From 11:00PM PDT on Friday, July 1 until 5:00AM PDT on Saturday, July 2, the Shmoop engineering elves will be making tweaks and improvements to the site. That means Shmoop will be unavailable for use during that time. Thanks for your patience!
We have changed our privacy policy. In addition, we use cookies on our website for various purposes. By continuing on our website, you consent to our use of cookies. You can learn about our practices by reading our privacy policy.
© 2016 Shmoop University, Inc. All rights reserved.

Henry IV Part 1 Theme of Principles

While "honour" is perhaps the play's most important theme, it's also the most difficult concept to pin down. In the mouths of various characters, the definition of honor ranges from being synonymous with an individual's courage on the battlefield to a mere "word" used in an attempt to elevate the physical horrors of warfare to something more lofty and intangible. From Henry IV Part 1's beginning, Hotspur is praised as the very embodiment of honor, while Prince Hal is marked by the "stain" of "dishonour." This allows the play to consider the kind of behavior that makes one a good leader and a strong king. In this way, honor is closely related to the theme of "Power."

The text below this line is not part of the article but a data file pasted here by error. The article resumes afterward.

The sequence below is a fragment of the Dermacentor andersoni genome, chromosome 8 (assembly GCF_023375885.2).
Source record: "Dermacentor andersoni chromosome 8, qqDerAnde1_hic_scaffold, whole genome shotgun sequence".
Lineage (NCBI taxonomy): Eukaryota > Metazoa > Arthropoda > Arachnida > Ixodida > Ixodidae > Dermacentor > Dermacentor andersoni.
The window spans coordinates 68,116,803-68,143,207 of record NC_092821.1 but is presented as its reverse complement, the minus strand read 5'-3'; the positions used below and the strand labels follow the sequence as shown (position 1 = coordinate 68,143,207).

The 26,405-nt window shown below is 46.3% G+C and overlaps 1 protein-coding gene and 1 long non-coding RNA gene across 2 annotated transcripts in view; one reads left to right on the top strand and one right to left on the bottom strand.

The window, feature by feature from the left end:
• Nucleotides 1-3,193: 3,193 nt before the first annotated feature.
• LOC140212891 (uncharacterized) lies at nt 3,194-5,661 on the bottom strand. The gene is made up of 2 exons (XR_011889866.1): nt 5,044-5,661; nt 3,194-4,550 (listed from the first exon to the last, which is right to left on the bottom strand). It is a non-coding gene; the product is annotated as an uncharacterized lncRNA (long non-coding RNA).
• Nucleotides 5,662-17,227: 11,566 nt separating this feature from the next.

Questions About Principles

  1. Why does the play present so many conflicting ideas about honor? Does Henry IV Part 1 ever settle on one particular concept? Why or why not? What kind of evidence would you use to support your answer?
  2. What does King Henry mean when he says Hotspur is the "theme of honour's tongue"? Why does he think his son, Prince Hal is "dishonourable"?
  3. How does Falstaff define "honour"? How are his ideas different from that of other characters in the play?
  4. How do you define honor? Is it different or similar to any of the ideas in the play? Do you think it's important for political leaders to have honor? Why or why not?

Chew on This

Try on an opinion or two, start a debate, or play the devil’s advocate.

Henry IV Part 1 suggests that "honour" is a noble and necessary attribute for all successful leaders and monarchs.

In Shakespeare's play, "honour" is revealed to be a thin concept that some men use in a fruitless attempt to elevate the gruesome realities of warfare to something noble.

People who Shmooped this also Shmooped...